Billionaire investor George Soros is turning his legendary hedge-fund firm into a $24.5-billion "family office," a move that would avoid regulatory oversight that many hedge funds face.
Soros is best known as a pioneer of the modern hedge fund and is among the best known investors today. His firm, Soros Fund Management LLC, has told clients that it would no longer manage outside investors' money and would return below $1 billion to them while managing the remaining approximately $24.5 billion, including funds owned by Soros and his family and their foundations - through a family office.
According to Soros's firm, it was parting ways with its chief investment officer after three years and people familiar with the matter said the firm had underperformed the market this year and last, losing 6 per cent so far this year after rising just 2.5 per cent last year.
Analysts say, the family-office move was an example of how financial firms were responding to the new Dodd-Frank regulatory requirements, a legislation that remains the source of considerable political pushback and intense industry lobbying.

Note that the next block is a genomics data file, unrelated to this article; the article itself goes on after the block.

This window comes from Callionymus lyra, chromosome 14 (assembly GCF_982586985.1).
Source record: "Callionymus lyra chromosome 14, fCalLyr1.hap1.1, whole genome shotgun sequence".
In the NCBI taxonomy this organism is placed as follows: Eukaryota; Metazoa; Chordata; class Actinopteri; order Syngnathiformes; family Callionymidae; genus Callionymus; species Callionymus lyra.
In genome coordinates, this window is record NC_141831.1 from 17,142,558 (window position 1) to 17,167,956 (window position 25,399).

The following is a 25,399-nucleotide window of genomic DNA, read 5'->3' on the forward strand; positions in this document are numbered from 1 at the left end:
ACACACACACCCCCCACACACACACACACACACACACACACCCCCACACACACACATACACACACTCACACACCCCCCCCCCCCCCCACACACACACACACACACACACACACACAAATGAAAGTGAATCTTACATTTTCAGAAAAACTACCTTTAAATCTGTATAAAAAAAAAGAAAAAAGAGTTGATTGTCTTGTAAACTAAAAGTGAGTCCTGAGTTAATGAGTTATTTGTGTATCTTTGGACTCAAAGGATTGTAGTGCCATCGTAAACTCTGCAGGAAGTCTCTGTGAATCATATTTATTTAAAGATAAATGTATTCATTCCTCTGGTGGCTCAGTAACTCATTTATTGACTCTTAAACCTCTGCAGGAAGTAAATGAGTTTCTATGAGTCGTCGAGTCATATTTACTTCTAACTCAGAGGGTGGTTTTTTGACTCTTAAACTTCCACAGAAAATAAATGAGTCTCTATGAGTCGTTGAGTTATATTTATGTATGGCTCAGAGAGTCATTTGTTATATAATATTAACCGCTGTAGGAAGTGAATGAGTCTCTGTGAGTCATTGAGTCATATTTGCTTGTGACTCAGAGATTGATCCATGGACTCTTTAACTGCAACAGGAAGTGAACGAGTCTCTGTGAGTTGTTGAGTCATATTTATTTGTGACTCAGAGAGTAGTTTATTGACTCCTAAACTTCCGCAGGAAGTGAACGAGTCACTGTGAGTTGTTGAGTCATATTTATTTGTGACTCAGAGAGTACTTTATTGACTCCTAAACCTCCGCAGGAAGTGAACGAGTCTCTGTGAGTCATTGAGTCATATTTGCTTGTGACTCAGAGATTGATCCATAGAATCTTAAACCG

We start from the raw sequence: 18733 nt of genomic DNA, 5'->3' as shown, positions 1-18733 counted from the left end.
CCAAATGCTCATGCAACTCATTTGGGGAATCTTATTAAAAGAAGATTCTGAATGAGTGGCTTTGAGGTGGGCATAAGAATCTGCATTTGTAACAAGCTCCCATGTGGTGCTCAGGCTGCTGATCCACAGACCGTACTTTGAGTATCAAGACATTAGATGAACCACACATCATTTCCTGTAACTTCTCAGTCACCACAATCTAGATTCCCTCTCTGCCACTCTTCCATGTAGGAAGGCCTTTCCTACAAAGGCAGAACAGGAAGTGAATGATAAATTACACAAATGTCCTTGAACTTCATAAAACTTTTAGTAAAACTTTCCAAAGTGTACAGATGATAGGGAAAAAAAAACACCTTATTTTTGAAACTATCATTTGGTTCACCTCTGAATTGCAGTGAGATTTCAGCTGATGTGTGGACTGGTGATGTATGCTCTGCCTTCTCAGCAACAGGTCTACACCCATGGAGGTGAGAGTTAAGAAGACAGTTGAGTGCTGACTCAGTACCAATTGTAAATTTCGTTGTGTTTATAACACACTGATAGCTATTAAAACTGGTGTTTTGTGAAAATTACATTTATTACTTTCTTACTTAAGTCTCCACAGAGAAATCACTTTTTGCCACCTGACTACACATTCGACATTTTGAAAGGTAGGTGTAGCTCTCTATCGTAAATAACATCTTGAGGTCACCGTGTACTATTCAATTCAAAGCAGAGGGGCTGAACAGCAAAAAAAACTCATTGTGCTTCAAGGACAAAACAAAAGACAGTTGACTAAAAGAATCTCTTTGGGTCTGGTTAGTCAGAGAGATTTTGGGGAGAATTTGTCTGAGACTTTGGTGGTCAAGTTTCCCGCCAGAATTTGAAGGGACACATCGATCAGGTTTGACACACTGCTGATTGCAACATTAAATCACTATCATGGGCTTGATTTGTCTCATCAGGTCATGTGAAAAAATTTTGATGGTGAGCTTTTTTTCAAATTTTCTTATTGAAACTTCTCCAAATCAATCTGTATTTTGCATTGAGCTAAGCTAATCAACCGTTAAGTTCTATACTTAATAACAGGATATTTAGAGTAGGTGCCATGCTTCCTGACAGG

The pending hedge-fund regulation is an outcome of the financial crisis and is aimed at enabling regulators monitor risks to markets based on hedge-fund trading. Though hedge funds individually cannot upend a market, the funds often make similar market bets using borrowed money that could magnify their bets. If funds invest in a deal that backfires, losses can significantly impact markets.
Under the new rules, hedge funds would be required to be registered with the Securities and Exchange Commission by March 2012.